The most difficult engineering challenge in any rapid firing gun, then as now, is how to supply the firing mechanism with ammunition at the required rate in a way that will not cause jams, and can easily be replenished. This page looks at three of the more successful ammunition feed mechanisms - the Broadwell Drum, the Accles positive feed magazine, and the Bruce feed. There were many patents taken out on alternative mechanisms which are not discussed here.
Hopper Plate for a .65 Naval Gatling Gun (NFC)
Broadwell Drum for .65 Naval Gatling Gun (NFC)
Broadwell Drum for 1874 Gatling Gun
Locking and Unlocking Broadwell Drum (rollover)
The Broadwell Drum was designed by Lewis W Broadwell, and patented in 1870 (U.S. Patent No 110338). The drum consist of two parts - a base plate which engages with slots in the gun's hopper and is thus stationary, and the cartridge assembly which can be rotated about a central spindle to align each column in turn with a cutout in the baseplate.
For rifle calibre ammunition the drum would have, typically, 16 columns each holding 15 cartridges for a total of 240 rounds. The animation of the 1874 Gatling Gun shows a 240 round Broadwell drum, however, photographs in the Gatling Gallery show guns with smaller capacity magazines. Smaller capacity magazines are also used on the Naval .65 calibre Gatlings, presumably because of the weight of a loaded drum.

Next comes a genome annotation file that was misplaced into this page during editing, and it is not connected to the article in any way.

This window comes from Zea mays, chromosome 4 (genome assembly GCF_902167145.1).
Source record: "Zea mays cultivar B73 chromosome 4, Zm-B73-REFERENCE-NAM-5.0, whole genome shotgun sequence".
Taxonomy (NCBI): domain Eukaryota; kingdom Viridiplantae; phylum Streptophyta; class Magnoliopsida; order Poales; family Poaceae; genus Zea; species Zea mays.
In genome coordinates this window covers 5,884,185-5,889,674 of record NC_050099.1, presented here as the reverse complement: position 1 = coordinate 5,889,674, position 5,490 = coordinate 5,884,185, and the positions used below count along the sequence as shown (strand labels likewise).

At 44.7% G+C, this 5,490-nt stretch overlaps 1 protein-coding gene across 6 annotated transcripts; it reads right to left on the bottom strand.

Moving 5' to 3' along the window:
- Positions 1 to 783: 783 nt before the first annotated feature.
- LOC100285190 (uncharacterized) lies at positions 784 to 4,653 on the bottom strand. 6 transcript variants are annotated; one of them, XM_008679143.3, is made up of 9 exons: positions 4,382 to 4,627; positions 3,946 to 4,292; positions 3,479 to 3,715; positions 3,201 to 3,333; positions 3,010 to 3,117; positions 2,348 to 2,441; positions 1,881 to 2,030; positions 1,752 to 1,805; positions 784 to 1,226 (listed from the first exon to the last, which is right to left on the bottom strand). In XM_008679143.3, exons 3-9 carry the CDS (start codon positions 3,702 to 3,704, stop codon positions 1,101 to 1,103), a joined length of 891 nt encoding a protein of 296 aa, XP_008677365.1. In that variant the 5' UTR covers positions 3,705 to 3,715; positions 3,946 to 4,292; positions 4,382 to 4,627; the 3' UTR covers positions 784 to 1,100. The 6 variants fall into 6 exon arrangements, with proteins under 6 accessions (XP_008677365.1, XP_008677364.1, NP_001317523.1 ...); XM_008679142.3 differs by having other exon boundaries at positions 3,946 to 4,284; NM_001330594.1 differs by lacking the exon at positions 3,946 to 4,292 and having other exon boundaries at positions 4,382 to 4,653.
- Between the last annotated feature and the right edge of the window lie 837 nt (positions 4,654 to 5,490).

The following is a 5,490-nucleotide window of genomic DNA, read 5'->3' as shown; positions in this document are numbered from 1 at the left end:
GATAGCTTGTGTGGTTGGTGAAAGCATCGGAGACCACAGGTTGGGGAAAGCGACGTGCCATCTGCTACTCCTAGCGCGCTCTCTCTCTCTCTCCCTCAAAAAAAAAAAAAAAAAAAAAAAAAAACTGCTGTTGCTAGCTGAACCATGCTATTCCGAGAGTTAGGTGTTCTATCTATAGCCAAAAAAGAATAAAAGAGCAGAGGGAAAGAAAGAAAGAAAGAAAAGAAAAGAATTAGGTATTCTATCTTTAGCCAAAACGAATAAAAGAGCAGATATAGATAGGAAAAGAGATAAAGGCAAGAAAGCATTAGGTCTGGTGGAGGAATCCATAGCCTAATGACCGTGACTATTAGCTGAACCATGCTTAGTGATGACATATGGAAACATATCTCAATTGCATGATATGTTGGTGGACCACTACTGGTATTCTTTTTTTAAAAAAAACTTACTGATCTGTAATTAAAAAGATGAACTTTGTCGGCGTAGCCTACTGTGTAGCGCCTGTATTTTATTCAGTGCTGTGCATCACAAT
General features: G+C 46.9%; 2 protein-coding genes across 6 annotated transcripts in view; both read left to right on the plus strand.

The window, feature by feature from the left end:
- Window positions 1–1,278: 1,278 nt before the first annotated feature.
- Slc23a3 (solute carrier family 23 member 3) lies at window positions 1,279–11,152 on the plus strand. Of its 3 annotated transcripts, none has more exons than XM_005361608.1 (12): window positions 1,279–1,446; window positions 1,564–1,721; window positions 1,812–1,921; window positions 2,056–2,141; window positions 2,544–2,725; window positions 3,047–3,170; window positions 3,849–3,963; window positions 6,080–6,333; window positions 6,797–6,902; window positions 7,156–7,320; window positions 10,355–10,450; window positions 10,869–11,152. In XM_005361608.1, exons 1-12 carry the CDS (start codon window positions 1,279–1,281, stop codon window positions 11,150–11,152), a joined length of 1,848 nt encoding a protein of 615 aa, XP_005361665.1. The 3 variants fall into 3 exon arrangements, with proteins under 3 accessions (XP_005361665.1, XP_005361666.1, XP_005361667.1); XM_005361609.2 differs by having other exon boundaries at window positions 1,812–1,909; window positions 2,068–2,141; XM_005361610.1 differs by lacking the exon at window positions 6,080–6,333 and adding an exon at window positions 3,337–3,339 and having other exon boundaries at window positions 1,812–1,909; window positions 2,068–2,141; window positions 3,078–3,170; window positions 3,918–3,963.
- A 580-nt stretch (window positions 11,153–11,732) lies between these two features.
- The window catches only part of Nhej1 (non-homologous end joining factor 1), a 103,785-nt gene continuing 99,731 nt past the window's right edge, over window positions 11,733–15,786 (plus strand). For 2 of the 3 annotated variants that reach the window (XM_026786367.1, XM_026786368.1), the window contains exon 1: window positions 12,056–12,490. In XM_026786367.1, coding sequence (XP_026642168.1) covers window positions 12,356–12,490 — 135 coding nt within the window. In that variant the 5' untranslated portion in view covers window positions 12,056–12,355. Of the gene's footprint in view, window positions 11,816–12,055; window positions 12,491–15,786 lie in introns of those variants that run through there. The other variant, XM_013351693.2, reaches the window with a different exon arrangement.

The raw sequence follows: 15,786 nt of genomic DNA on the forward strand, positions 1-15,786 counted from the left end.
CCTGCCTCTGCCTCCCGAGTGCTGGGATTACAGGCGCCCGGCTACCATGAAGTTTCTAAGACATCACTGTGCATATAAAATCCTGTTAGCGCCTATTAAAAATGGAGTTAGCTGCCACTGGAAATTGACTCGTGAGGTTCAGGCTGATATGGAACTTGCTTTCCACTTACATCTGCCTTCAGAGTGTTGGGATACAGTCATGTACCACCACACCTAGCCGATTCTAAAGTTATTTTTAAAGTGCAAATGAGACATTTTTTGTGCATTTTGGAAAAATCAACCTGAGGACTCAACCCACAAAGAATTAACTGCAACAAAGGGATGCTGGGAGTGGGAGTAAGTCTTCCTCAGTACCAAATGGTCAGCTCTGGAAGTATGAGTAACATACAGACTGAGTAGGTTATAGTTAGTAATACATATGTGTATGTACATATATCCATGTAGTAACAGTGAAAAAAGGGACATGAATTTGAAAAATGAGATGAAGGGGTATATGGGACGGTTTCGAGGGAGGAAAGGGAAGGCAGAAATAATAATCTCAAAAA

The .45 calibre Gatling used by the British Army and Royal Navy fired a .45 inch lead bullet of 480 grains, with a charge of 83 - 87 grains of black powder, and used a solid drawn brass cartridge case. The weight of a cartridge was 787 grains, or 1.8 oz. The Broadwell Drum magazine weighed 22 lbs (10 kg kg) empty and 50 lbs (22.8 kg) when loaded with 240 rounds.
The Broadwell patent drawings show drums containing 20 columns of 20 rounds each. While this may have been practical with early ammunition, the higher powered rounds in use by 1874 were longer and heavier. A 400 round drum would have weighed over 70 lbs (30 kg), and would have had a significantly greater diameter than the 240 round magazine adopted by the United States and British forces.
The Broadwell Drum in Action
The Broadwell drum is a very basic ammunition hopper. It is placed on top of the hopper plate with registering strips aligned with groves in the hopper plate. This ensures that the cutout in the baseplate is above the hopper chute. The cartridge assembly is then rotated by hand to align each column of bullets in turn above the hopper mouth. There are no catches or clips to hold the drum in position, and aligning and repositioning the columns is due to the skill and experience of the ammunition number. Each column has a weighted indicator shown how full each column is.
The ammunition number has to pay attention. When one column is emptied, he has a short period of time, roughly equal to 3 discharges, to align the next column to ensure there are no interruptions to the rate of fire. He places his left thumb on the thumb piece (see rollover of unlocked drum) and his left forefinger on one of the lugs on the lower part of the drum, and then brings them smartly into line, at which point the next cartridge column will be aligned over the baseplate cutout, and the cartridges fall into the hopper chute.